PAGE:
A Downtown Los Angeles office tower owned by Southern California’s Jade Enterprises has pulled in a $115 million mortgage-backed securities refinancing, according to Fitch Ratings, which analyzed the transaction.
The loan, from MUFG Principal Commercial Capital, knocks out prior debt on the property, 888 South Figueroa Street, a 20-story building near State Route 110 just north of the Staples Center arena and the Los Angeles Convention Center.
Jade, led by founder David Taban, bought the building 15 years ago for $50.5 million, and will use the new debt to retire $82 million in outstanding loans and to cash out $23.4 million worth of equity. The 10-year debt is interest-only throughout its term and will charge a fixed 3.72 percent. $75 million of the debt will be included in an upcoming CMBS deal issued by Citigroup and Deutsche Bank, with the remainder reserved for a future securitized trust.
TJX Companies, the parent of discount retailers T.J. Maxx and HomeGoods, is the building’s largest office tenant, leasing just under a quarter of its total 405,000 square feet. Five California state government agencies lease space in six suites, and the federal U.S. Citizenship and Immigration Services agency also rents 43,000 square feet in the tower. Two casual restaurants, a car-rental company and a bank branch number among the ground-level retail tenants. An adjacent seven-story parking garage has space for more than 600 cars.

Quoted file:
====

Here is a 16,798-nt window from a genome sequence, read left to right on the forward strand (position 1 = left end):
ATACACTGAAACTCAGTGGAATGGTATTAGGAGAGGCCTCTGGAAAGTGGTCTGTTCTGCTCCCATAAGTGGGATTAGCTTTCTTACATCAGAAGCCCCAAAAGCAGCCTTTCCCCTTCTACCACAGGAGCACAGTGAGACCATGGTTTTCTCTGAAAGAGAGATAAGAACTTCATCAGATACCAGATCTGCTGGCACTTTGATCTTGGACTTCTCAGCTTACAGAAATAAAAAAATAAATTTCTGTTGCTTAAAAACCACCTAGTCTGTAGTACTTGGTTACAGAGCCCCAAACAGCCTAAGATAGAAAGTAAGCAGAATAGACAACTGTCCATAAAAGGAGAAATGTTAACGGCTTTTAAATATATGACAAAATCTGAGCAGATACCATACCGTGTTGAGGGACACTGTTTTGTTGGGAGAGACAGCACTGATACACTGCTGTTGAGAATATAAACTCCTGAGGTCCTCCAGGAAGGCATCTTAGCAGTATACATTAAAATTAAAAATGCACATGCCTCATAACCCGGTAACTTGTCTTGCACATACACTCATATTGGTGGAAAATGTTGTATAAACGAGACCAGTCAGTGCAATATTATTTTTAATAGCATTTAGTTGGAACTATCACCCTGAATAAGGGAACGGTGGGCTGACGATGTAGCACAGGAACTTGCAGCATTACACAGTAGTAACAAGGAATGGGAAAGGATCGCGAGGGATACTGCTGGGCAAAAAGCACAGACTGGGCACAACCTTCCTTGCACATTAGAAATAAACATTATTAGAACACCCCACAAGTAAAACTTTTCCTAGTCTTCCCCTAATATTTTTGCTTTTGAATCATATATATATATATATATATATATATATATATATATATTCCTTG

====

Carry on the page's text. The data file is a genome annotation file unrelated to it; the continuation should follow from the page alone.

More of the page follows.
Net cash flows at the building have declined slightly each year since 2016 and in the 12 months between April 2018 and March 2019, which Fitch cited as a concern about the property’s financials. Last year, the building earned $9.8 million after expenses, down 6 percent compared with 2016.
Jade itself runs from offices on the building’s 19th story. Representatives for the company did not immediately respond to inquiries.
The lender formed last summer when MUFG Union Bank, a New York-based institution, and Principal Financial Group, an Iowa-based investment manager and insurer, joined to found a CMBS platform. Executives from both companies source loans and make credit decisions, according to an announcement from Principal about the venture. MUFG is responsible for funding the loans, while Principal acts as servicer. A spokesperson for the platform did not get back to Commercial Observer’s request for comment.